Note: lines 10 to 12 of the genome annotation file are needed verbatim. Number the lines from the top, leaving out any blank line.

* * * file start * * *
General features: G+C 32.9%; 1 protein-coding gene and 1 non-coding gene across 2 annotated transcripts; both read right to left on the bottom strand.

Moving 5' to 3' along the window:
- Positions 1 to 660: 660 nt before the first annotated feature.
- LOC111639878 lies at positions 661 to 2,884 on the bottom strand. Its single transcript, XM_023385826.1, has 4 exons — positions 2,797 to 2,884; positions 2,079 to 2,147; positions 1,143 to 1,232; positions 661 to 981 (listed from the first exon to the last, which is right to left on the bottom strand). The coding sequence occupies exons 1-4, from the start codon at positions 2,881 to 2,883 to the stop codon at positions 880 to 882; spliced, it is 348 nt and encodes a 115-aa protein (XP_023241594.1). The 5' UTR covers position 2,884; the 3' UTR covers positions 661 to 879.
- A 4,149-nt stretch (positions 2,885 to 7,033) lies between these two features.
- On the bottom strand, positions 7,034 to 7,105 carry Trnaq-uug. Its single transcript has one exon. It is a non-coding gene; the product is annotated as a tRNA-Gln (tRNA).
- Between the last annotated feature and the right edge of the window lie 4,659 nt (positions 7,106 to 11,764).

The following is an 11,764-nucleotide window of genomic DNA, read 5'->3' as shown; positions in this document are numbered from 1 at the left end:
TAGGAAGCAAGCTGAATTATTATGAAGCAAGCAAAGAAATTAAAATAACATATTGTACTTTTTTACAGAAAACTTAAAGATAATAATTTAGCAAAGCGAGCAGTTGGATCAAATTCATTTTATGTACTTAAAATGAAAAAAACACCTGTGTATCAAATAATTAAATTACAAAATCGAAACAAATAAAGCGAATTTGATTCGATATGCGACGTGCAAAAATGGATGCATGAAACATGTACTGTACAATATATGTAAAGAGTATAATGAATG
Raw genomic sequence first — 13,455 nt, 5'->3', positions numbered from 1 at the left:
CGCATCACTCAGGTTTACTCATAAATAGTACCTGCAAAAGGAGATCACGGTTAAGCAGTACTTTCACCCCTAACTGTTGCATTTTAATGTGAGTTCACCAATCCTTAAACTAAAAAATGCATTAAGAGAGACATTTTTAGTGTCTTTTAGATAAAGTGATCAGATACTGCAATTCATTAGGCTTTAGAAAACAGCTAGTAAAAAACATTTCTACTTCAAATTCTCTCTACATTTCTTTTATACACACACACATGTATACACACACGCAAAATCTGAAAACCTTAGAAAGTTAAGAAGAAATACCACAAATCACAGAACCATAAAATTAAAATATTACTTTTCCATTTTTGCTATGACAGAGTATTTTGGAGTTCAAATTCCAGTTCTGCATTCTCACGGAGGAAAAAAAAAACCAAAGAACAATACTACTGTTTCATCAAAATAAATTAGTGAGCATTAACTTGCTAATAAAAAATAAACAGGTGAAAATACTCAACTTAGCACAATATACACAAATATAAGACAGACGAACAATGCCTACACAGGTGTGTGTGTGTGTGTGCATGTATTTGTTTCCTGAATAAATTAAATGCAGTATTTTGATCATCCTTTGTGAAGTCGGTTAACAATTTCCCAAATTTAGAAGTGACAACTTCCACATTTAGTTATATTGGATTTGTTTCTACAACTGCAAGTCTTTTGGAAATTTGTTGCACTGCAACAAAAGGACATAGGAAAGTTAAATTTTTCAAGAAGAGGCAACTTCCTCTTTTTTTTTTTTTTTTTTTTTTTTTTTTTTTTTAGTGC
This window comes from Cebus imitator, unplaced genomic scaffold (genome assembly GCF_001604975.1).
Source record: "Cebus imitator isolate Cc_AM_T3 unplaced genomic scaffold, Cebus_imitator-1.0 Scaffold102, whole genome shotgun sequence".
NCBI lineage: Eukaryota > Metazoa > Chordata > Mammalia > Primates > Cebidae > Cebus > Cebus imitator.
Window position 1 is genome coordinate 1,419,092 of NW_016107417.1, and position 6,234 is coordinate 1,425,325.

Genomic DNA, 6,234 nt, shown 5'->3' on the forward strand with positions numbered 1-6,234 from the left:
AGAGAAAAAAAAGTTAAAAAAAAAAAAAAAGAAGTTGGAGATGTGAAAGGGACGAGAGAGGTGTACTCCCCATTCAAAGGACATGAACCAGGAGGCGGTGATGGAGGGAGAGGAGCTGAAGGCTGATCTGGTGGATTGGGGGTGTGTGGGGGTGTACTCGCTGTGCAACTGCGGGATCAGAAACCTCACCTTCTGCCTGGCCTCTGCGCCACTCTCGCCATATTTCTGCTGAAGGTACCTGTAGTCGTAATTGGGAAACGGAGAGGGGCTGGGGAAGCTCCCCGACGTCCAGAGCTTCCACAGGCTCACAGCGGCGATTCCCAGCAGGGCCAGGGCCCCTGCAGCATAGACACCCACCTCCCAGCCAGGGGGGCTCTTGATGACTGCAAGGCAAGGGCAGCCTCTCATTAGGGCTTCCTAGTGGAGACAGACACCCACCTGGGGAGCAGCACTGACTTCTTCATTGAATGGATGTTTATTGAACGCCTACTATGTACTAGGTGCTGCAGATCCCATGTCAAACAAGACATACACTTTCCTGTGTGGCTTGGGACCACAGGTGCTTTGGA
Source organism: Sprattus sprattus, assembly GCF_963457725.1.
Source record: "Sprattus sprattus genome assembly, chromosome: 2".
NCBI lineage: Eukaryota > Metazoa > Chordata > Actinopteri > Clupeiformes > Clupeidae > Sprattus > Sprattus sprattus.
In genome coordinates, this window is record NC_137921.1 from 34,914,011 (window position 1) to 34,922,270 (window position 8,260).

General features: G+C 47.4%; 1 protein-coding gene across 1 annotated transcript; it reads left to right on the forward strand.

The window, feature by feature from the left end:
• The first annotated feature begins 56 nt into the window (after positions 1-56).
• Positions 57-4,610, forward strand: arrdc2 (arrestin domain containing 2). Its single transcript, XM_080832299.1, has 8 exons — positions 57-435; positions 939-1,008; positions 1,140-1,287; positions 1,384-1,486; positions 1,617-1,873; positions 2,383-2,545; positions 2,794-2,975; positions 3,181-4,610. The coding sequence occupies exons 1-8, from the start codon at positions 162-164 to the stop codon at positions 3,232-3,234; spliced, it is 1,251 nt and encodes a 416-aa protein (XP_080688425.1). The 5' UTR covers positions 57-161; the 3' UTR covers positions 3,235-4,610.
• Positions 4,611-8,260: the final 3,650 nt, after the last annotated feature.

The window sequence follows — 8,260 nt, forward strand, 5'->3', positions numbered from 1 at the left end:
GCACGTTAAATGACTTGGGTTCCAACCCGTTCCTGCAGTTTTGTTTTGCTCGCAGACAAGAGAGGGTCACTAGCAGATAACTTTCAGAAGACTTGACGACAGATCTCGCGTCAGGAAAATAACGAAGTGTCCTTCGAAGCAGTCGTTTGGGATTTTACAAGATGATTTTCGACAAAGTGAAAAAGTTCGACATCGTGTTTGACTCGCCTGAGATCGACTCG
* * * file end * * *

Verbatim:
Raw genomic sequence first — 13,455 nt, 5'->3', positions numbered from 1 at the left:
CGCATCACTCAGGTTTACTCATAAATAGTACCTGCAAAAGGAGATCACGGTTAAGCAGTACTTTCACCCCTAACTGTTGCATTTTAATGTGAGTTCACCAATCCTTAAACTAAAAAATGCATTAAGAGAGACATTTTTAGTGTCTTTTAGATAAAGTGATCAGATACTGCAATTCATTAGGCTTTAGAAAACAGCTAGTAAAAAACATTTCTACTTCAAATTCTCTCTACATTTCTTTTATACACACACACATGTATACACACACGCAAAATCTGAAAACCTTAGAAAGTTAAGAAGAAATACCACAAATCACAGAACCATAAAATTAAAATATTACTTTTCCATTTTTGCTATGACAGAGTATTTTGGAGTTCAAATTCCAGTTCTGCATTCTCACGGAGGAAAAAAAAAACCAAAGAACAATACTACTGTTTCATCAAAATAAATTAGTGAGCATTAACTTGCTAATAAAAAATAAACAGGTGAAAATACTCAACTTAGCACAATATACACAAATATAAGACAGACGAACAATGCCTACACAGGTGTGTGTGTGTGTGTGCATGTATTTGTTTCCTGAATAAATTAAATGCAGTATTTTGATCATCCTTTGTGAAGTCGGTTAACAATTTCCCAAATTTAGAAGTGACAACTTCCACATTTAGTTATATTGGATTTGTTTCTACAACTGCAAGTCTTTTGGAAATTTGTTGCACTGCAACAAAAGGACATAGGAAAGTTAAATTTTTCAAGAAGAGGCAACTTCCTCTTTTTTTTTTTTTTTTTTTTTTTTTTTTTTTTTAGTGC
This window comes from Cebus imitator, unplaced genomic scaffold (genome assembly GCF_001604975.1).